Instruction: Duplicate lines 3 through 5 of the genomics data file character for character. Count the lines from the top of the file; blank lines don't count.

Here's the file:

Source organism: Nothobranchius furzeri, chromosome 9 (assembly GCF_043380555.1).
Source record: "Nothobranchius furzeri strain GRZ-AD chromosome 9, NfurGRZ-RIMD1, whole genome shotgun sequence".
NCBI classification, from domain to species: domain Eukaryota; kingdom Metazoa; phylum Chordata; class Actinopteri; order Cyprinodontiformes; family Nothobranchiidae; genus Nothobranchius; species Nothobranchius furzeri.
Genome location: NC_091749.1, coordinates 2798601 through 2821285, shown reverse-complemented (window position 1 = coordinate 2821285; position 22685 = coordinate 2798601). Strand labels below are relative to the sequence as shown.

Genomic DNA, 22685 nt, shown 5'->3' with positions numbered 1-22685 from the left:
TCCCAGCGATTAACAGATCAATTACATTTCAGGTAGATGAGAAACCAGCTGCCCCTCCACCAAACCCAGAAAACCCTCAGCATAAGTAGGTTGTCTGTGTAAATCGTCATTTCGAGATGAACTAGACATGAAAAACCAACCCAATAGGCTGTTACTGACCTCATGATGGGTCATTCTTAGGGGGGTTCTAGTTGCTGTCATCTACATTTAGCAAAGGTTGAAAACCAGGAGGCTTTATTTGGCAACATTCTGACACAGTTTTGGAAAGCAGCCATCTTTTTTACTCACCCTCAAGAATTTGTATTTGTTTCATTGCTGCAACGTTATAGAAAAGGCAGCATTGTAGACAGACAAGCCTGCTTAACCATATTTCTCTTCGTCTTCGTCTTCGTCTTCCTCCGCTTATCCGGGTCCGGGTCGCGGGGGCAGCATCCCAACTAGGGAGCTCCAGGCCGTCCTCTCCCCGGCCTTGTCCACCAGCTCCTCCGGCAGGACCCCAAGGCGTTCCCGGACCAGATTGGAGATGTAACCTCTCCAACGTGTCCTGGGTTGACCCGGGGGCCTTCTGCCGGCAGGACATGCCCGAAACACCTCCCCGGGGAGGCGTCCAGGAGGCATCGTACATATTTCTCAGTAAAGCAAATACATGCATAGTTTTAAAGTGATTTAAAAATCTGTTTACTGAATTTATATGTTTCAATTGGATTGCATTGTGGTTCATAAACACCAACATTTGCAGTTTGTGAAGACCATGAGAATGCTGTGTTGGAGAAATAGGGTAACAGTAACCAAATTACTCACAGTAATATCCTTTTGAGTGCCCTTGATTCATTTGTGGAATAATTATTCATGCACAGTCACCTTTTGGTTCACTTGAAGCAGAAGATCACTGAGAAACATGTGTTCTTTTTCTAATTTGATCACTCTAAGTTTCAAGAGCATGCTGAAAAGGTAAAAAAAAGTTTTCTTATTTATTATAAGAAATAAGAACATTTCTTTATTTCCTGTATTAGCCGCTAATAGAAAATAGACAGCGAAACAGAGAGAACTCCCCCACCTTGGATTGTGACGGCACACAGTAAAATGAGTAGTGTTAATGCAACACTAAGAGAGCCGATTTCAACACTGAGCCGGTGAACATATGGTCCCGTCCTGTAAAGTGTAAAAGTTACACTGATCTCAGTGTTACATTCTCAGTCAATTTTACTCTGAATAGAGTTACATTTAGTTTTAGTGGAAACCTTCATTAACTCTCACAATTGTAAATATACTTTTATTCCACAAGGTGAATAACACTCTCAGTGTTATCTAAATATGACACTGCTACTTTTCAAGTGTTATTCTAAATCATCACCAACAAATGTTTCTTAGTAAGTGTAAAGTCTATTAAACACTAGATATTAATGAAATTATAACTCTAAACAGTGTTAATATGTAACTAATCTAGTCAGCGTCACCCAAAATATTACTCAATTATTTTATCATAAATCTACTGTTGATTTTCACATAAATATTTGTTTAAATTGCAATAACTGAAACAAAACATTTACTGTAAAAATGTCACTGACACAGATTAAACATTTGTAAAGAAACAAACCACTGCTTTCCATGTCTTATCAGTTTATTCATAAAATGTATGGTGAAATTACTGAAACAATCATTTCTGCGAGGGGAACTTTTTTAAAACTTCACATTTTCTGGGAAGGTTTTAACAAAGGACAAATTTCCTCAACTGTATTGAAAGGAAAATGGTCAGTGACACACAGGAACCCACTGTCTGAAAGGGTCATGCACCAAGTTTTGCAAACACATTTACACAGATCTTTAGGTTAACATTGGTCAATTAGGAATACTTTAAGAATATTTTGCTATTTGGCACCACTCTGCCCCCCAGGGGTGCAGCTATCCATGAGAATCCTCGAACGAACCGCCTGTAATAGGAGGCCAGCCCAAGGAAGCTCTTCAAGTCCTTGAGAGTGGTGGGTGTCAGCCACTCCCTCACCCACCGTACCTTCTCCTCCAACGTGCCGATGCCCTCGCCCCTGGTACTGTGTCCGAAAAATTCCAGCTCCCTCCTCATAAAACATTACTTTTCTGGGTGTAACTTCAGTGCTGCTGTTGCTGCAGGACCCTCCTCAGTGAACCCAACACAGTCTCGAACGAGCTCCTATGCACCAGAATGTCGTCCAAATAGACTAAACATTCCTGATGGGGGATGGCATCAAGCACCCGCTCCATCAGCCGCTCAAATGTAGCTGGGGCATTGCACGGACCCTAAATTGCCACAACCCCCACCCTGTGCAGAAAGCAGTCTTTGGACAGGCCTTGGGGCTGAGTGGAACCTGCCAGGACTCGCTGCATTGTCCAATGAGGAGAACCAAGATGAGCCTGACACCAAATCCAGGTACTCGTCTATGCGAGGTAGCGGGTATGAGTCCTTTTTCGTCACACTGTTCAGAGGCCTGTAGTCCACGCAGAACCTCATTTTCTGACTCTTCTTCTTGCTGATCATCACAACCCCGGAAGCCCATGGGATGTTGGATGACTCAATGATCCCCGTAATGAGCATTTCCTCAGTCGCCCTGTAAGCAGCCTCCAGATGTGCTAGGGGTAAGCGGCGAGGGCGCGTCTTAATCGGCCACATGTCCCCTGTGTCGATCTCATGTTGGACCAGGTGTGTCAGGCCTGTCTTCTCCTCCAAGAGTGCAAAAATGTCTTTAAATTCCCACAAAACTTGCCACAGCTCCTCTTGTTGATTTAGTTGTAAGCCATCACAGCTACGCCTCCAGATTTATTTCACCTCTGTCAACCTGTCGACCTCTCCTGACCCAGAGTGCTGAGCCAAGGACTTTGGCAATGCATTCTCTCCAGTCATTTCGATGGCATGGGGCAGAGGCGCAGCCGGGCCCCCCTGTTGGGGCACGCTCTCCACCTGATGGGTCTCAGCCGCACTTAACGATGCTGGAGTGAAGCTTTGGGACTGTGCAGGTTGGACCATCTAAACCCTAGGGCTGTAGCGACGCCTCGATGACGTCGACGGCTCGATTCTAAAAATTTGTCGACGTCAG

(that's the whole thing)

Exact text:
NCBI classification, from domain to species: domain Eukaryota; kingdom Metazoa; phylum Chordata; class Actinopteri; order Cyprinodontiformes; family Nothobranchiidae; genus Nothobranchius; species Nothobranchius furzeri.
Genome location: NC_091749.1, coordinates 2798601 through 2821285, shown reverse-complemented (window position 1 = coordinate 2821285; position 22685 = coordinate 2798601). Strand labels below are relative to the sequence as shown.

Genomic DNA, 22685 nt, shown 5'->3' with positions numbered 1-22685 from the left: